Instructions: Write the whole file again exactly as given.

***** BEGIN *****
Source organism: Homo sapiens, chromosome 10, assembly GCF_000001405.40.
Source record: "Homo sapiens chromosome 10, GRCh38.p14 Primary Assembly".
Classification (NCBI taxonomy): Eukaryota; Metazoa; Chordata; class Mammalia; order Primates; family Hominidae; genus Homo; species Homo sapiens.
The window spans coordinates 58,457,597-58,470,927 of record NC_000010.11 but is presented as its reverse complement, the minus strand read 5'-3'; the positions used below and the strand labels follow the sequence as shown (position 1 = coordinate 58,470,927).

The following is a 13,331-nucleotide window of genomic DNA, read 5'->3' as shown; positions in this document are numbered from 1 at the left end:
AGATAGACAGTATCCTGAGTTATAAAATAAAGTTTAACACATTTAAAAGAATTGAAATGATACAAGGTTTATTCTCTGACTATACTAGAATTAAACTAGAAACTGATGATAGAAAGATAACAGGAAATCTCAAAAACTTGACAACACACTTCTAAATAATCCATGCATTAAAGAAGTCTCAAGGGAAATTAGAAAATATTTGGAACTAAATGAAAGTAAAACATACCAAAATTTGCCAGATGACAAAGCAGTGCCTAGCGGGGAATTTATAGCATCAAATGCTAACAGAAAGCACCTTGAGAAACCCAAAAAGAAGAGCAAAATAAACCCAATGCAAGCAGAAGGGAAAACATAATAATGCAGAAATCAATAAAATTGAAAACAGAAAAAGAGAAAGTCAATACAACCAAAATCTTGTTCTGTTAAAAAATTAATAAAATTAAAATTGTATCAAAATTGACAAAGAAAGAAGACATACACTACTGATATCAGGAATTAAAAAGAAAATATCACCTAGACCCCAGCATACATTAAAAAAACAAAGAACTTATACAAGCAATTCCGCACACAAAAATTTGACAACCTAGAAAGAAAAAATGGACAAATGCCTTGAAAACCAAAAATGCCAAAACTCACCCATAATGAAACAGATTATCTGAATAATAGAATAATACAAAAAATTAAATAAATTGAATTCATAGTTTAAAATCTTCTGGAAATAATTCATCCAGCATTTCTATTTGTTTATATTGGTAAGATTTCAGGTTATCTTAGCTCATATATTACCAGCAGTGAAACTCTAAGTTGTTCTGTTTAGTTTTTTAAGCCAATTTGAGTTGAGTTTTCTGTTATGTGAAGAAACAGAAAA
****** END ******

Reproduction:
Source organism: Homo sapiens, chromosome 10, assembly GCF_000001405.40.
Source record: "Homo sapiens chromosome 10, GRCh38.p14 Primary Assembly".
Classification (NCBI taxonomy): Eukaryota; Metazoa; Chordata; class Mammalia; order Primates; family Hominidae; genus Homo; species Homo sapiens.
The window spans coordinates 58,457,597-58,470,927 of record NC_000010.11 but is presented as its reverse complement, the minus strand read 5'-3'; the positions used below and the strand labels follow the sequence as shown (position 1 = coordinate 58,470,927).

The following is a 13,331-nucleotide window of genomic DNA, read 5'->3' as shown; positions in this document are numbered from 1 at the left end:
AGATAGACAGTATCCTGAGTTATAAAATAAAGTTTAACACATTTAAAAGAATTGAAATGATACAAGGTTTATTCTCTGACTATACTAGAATTAAACTAGAAACTGATGATAGAAAGATAACAGGAAATCTCAAAAACTTGACAACACACTTCTAAATAATCCATGCATTAAAGAAGTCTCAAGGGAAATTAGAAAATATTTGGAACTAAATGAAAGTAAAACATACCAAAATTTGCCAGATGACAAAGCAGTGCCTAGCGGGGAATTTATAGCATCAAATGCTAACAGAAAGCACCTTGAGAAACCCAAAAAGAAGAGCAAAATAAACCCAATGCAAGCAGAAGGGAAAACATAATAATGCAGAAATCAATAAAATTGAAAACAGAAAAAGAGAAAGTCAATACAACCAAAATCTTGTTCTGTTAAAAAATTAATAAAATTAAAATTGTATCAAAATTGACAAAGAAAGAAGACATACACTACTGATATCAGGAATTAAAAAGAAAATATCACCTAGACCCCAGCATACATTAAAAAAACAAAGAACTTATACAAGCAATTCCGCACACAAAAATTTGACAACCTAGAAAGAAAAAATGGACAAATGCCTTGAAAACCAAAAATGCCAAAACTCACCCATAATGAAACAGATTATCTGAATAATAGAATAATACAAAAAATTAAATAAATTGAATTCATAGTTTAAAATCTTCTGGAAATAATTCATCCAGCATTTCTATTTGTTTATATTGGTAAGATTTCAGGTTATCTTAGCTCATATATTACCAGCAGTGAAACTCTAAGTTGTTCTGTTTAGTTTTTTAAGCCAATTTGAGTTGAGTTTTCTGTTATGTGAAGAAACAGAAAA